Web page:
´Healthy city´ distinction reflects Cuenca´s high quality of health care and water, according to health organization

Apr 11, 2011

Besides its UNESCO designation as a World Heritage City, Cuenca also bears the distinction of being a “Healthy City.”

According to the Pan American Health Organization, which bestowed the health honor, Cuenca´s policies to provide medical services to its population, to protect its drinking water and to improve the environment distinguish it among Latin American cities.

According to David Acurio, assistant Azuay coordinator for health projects, the quantity and quality of Cuenca´s medical facilities is a major factor in the honor. “We have more than 40 hospitals and large clinics providing access to citizens and visitors. This makes us the center of quality medical services in southern Ecuador.”

Acurio adds that the city has developed policies to deal with health requirements in the community. “Planning for the future is very important to us,” he says.

In addition to medical care, the Cuenca has been cited for its efforts to protect its water resources. “Water is critically important to the welfare of any community and shortages and pollution are creating crises in many parts of the world,” says Acurio.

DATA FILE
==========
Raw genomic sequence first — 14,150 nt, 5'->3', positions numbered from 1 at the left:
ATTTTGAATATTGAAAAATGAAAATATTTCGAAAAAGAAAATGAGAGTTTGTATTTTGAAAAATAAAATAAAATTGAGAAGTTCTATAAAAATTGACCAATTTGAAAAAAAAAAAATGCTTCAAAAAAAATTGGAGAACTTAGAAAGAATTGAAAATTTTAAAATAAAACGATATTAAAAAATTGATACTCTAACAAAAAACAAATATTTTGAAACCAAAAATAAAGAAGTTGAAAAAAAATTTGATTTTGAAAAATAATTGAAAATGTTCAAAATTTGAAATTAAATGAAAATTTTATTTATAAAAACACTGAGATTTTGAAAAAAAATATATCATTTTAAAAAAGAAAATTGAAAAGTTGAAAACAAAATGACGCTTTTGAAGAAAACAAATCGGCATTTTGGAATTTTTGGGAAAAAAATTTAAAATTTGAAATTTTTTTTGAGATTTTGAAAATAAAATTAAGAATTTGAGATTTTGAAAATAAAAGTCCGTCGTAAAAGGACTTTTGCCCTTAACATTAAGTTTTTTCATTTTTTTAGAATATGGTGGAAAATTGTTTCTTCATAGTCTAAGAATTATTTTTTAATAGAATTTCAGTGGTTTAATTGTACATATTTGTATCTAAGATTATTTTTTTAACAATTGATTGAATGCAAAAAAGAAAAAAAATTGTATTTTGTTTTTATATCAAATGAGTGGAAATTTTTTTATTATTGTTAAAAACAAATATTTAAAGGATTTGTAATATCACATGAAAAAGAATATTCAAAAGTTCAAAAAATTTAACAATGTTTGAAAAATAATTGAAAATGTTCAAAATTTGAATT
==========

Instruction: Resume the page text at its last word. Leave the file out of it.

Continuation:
In the past, Cuenca has been recognized for its state of the arts potable water system and for protecting its watershed in the Cajas Mountains. In 2007, an international organization of water engineers called the city´s water the best in Latin America for cities of population of more than 100,000.

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"Our current plans provide for optimal water service until 2030, and resources will be plentiful well beyond that," says municipal water manager Oswaldo Larriva.

The Pan American report also noted the abundance of Cuenca´s water source. “While many cities struggle to plan for future growth because of limited water, Cuenca´s resources appear to be more than ample,” the report says. Although Cuenca receives only 28 inches of rain annually, areas of the Cajas mountains that supply the watershed average as much as 100 inches a year.

Larriva adds that the city has taken aggressive action in recent years to deal with pollution of the rivers and streams that flow through Cuenca. “There is still work to do but we have made great progress and will be continue our efforts.”

In addition to addressing water pollution, according to Pan American, Cuenca has taken measures to improve air quality by mandating exhaust emission tests for cars and trucks and by installing air quality monitors around the city. “We are especially impressed by plans to reduce the number of diesel-fuelled buses in the city, especially in the historic district,” the report says. Plans are being discussed to install a light rail service in parts of the city and to replace diesel with propane gas to fuel some buses.

Cuenca was first declared a "Healthy City" by the Pan American Health Organization in April 2007, a distinction shared with 24 other cities in Latin America.

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